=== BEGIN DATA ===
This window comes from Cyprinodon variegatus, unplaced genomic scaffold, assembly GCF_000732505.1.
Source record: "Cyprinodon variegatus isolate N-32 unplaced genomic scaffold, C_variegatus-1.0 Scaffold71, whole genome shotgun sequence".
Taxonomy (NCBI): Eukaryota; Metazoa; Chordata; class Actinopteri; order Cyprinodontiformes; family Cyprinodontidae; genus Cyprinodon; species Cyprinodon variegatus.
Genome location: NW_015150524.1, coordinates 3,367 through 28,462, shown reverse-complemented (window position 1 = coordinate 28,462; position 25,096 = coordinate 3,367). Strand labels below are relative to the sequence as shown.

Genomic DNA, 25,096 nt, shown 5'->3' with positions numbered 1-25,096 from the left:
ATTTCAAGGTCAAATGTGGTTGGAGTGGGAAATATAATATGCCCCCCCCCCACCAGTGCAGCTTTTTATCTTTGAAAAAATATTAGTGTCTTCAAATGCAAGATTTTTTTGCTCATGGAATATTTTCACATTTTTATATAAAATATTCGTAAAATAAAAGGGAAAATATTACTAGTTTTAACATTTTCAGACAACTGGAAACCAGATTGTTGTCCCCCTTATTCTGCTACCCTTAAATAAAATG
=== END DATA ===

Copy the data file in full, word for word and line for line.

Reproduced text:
This window comes from Cyprinodon variegatus, unplaced genomic scaffold, assembly GCF_000732505.1.
Source record: "Cyprinodon variegatus isolate N-32 unplaced genomic scaffold, C_variegatus-1.0 Scaffold71, whole genome shotgun sequence".
Taxonomy (NCBI): Eukaryota; Metazoa; Chordata; class Actinopteri; order Cyprinodontiformes; family Cyprinodontidae; genus Cyprinodon; species Cyprinodon variegatus.
Genome location: NW_015150524.1, coordinates 3,367 through 28,462, shown reverse-complemented (window position 1 = coordinate 28,462; position 25,096 = coordinate 3,367). Strand labels below are relative to the sequence as shown.

Genomic DNA, 25,096 nt, shown 5'->3' with positions numbered 1-25,096 from the left:
ATTTCAAGGTCAAATGTGGTTGGAGTGGGAAATATAATATGCCCCCCCCCCACCAGTGCAGCTTTTTATCTTTGAAAAAATATTAGTGTCTTCAAATGCAAGATTTTTTTGCTCATGGAATATTTTCACATTTTTATATAAAATATTCGTAAAATAAAAGGGAAAATATTACTAGTTTTAACATTTTCAGACAACTGGAAACCAGATTGTTGTCCCCCTTATTCTGCTACCCTTAAATAAAATG